The philosopher and member emeritus of that rare breed of British conservatives, Roger Scruton, once wrote that, for him, the most compelling sentence contained in the New Testament is “Jesus wept.” For me, “American Mourning,” co-written by the prize-winning author Catherine Moy and conservative diva Melanie Morgan, mother of the Gray Davis recall, invokes similar paroxysms of emotion that merged unmistakably with a religious experience.
Their book tells two parallel stories. The first is about two boys, Casey Sheehan and Justin Johnson, two buddies from opposite sides of the country who meet at Fort Hood. In Iraq, both are killed within the first three weeks of their tours. Their second story is of two women, Cindy Sheehan and Jan Johnson, who endure the most primal pain a mother can endure—the burial of a murdered child.
While adhering to the facts, the authors, Moy and Morgan, provide their reader a spiritual catharsis in plumbing the depths of their protagonists’ maternal grief.
God should have taken me instead
The silent film rolls with imagined snapshots of my child’s last minutes
The last scent, sweet or decayed.
The last sight, light or hell.
Then the shot. The explosion.
“American Mourning” reminds the Western reader that within our collective unconscious is the Funeral Oration delivered by Pericles, in 340 B.C., a speech to the Athenians commemorating their fallen boys on the first anniversary of what would be the 27-year-long Peloponnesian War. Pericles’ address stands as the first Western speech aimed at summoning a patriotic love of country and of culture, yet it falls short of what Moy and Morgan have written because it fails to acknowledge the grief and sacrifice those ancient Athenian mothers must have known as they took possession of the urns that bore the ashes of their boys.
“American Mourning” summons vividly the deepest of human emotions and torment—the love and loss of one’s own child. On the day her son’s casket arrived Justin’s mother, Jan, wrote:
Gone was the man we thought he would be,
It was my baby they returned to me.
In the book’s forward by Thomas McInerney, he writes, “What muddies this conflict is that our enemy is not a country but an ideology.”
Shortly after he arrived in country, Casey Sheehan was killed when he volunteered to help rescue military engineers who were being ambushed while attempting to build the first functioning sewage system in a putrid Shi’ite slum called Sadr City. He and six other soldiers were killed trying to relieve Iraqis from abject squalor and provide them the freedom from infectious disease, killed by the very same residents who were merciless brutalized by Saddam Hussein, but who nevertheless opened up with automatic weapons on their American liberators and benefactors.
Justin was sent to try to rescue the besieged patrol but by the time he arrived, the situation was hopeless. Casey had already died in the ambush. Justin was killed while on patrol six days later. One of the harsh realities Moy and Morgan expose is that the ideology that we face is a pandemic among Muslims. It teaches them from birth to despise the infidel. Therefore, overnight and for little reason, it is a pathologic ideology that can turn a needy oppressed friend into a merciless assassin.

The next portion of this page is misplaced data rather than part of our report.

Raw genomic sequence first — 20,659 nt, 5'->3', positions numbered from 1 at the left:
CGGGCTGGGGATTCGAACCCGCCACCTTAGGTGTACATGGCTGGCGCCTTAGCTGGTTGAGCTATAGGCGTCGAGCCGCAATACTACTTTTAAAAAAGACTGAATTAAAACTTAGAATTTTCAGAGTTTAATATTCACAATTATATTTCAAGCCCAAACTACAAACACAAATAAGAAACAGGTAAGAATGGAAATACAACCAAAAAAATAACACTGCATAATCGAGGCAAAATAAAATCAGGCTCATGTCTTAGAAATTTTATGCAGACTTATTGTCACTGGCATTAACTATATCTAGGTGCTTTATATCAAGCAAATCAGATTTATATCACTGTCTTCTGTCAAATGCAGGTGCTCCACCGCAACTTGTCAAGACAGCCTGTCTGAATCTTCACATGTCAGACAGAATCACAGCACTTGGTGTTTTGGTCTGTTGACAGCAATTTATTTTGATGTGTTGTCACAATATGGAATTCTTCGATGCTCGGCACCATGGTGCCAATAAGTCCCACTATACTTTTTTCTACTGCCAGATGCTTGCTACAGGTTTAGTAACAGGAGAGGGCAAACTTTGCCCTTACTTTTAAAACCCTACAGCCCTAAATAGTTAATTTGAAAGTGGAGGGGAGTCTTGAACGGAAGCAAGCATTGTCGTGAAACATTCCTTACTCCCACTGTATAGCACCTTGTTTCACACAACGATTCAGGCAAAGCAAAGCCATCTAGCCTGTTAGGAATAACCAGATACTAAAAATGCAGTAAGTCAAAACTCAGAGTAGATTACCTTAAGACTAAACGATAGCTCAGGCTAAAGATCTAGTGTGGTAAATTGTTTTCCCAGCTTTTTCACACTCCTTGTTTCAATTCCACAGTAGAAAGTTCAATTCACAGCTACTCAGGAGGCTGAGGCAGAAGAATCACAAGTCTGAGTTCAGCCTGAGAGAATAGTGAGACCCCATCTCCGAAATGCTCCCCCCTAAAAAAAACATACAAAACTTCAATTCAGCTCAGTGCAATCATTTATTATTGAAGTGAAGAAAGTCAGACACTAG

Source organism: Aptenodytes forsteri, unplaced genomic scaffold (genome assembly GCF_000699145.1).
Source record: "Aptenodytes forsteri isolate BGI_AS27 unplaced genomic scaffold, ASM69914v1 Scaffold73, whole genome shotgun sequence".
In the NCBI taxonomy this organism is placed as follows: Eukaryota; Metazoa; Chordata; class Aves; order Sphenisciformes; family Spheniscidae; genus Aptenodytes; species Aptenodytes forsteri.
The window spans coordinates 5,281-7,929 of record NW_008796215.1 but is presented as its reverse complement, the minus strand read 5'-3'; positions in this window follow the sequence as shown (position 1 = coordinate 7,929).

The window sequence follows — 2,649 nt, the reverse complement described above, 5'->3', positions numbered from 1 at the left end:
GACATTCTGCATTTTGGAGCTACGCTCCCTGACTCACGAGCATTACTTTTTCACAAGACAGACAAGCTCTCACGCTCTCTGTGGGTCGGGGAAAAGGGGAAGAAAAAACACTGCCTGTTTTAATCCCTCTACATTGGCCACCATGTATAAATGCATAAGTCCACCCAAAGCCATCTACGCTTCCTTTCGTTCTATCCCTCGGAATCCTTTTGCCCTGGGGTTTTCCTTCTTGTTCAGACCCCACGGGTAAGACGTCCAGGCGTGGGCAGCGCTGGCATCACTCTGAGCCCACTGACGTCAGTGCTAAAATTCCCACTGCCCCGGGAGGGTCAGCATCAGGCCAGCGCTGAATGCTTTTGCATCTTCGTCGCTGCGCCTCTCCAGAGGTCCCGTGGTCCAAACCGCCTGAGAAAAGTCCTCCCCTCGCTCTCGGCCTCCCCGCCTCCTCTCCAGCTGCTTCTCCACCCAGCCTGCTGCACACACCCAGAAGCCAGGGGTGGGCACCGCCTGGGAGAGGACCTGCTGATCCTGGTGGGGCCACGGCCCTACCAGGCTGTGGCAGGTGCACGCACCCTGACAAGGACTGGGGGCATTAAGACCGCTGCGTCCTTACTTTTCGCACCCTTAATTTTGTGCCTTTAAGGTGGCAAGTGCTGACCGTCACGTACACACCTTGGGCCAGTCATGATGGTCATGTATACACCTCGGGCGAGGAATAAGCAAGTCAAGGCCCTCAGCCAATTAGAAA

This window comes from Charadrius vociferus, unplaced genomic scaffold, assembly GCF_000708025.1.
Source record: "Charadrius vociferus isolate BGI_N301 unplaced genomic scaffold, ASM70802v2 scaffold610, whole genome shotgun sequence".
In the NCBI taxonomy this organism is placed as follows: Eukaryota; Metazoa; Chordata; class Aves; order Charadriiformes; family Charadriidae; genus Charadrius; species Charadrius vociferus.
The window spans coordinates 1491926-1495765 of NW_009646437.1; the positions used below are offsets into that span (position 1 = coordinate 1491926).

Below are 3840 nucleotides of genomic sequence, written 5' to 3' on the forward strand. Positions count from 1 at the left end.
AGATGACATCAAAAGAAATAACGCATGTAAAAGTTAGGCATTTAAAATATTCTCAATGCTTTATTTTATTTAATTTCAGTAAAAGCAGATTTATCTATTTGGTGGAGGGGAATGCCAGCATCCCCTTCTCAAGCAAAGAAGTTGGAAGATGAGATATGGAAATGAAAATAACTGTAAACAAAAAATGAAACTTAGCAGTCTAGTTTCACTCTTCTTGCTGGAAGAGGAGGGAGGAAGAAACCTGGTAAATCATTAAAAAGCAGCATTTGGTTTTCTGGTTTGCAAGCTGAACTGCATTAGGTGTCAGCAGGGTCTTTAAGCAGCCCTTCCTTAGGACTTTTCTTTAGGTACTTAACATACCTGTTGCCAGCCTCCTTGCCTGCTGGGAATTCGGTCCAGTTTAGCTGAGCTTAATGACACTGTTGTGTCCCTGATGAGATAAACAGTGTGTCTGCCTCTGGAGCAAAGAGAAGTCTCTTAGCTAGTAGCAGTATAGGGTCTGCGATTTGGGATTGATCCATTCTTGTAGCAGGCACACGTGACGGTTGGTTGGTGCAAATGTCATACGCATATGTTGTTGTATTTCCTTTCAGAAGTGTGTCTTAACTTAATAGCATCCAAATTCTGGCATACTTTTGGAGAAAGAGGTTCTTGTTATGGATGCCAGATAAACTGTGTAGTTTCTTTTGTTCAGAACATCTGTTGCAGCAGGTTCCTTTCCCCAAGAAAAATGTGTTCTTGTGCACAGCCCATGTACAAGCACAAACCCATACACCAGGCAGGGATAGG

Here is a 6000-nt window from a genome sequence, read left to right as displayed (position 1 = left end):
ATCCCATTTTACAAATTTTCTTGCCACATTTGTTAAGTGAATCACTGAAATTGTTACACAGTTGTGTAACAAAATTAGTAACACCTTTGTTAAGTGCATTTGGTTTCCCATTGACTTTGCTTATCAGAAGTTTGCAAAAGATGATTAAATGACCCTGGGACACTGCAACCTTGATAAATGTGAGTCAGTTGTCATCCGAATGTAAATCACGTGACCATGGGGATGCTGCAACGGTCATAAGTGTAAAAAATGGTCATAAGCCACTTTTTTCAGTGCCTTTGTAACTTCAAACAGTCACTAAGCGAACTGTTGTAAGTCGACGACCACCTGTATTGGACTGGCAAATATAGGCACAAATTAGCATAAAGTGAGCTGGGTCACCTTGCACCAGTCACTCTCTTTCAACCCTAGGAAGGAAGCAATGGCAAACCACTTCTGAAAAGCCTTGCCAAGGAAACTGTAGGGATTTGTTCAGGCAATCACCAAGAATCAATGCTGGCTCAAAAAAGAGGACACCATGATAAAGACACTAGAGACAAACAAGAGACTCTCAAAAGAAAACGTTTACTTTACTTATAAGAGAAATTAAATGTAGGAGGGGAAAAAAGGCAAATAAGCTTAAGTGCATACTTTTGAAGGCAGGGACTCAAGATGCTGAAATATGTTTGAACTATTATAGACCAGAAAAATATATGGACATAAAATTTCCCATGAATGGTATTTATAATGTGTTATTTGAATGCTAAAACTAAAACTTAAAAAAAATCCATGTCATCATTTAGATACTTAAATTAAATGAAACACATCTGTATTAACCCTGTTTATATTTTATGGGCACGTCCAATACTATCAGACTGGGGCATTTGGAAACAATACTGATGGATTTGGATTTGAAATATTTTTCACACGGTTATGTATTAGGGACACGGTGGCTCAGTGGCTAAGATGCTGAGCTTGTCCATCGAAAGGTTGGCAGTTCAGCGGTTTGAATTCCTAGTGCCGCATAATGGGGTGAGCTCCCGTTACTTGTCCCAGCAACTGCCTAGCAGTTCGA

“American Mourning” tells the story of how two families, in the aftermath of their sons’ deaths, coped and went on. Justin’s mother, Jan, slid into depression but never wavered in honoring her son his country’s mission. Casey’s mother, Cindy Sheehan, coped by founding Camp Casey in Crawford, Tex., and for about a year afterward, became the American left’s most visible advocate for regime change—here in the United States.
Moy and Morgan uncovered documents that show Sheehan was paid well for her activities by George Soros and the Kerry campaign. In 2004, during the run-up to the presidential election, she made scores of appearances (one of which I attended and reported on for HUMAN EVENTS), and she not only echoed Kerry in stating that President Bush lied to the country in his justification for the war with Iraq, but she also told her audiences that it was the president, not the Islamofacists, who killed her son.
For those across the cultural divide, Justin’s father, Joe, would surely be considered a violent right-wing hayseed. Upon learning of his son’s death, he immediately re-enlisted in the National Guard, volunteered for combat, and as a veteran, received his orders to go over to Iraq and, as he put it, “Kill some of the terrorists that murdered his boy.” Joe reminds me of a pre-modern, almost mythic figure. Casey’s father, Pat, tried to hold the Sheehan family together but sued Cindy for divorce when her incessant, shameless self-promotion ultimately merged with sedition.
Among the many immutable truths laid bare in “America Mourning” is the uneasy realization that we are like our ancestors of the distant past, like those ancient Athenian mothers grieving before Pericles. What was true in the fifth century B.C. is still true now. In order to remain free, we are cursed and consigned to losing some of our most cherished sons and daughters or lose our freedom to the conquest by the ruthless, brutal and savage.
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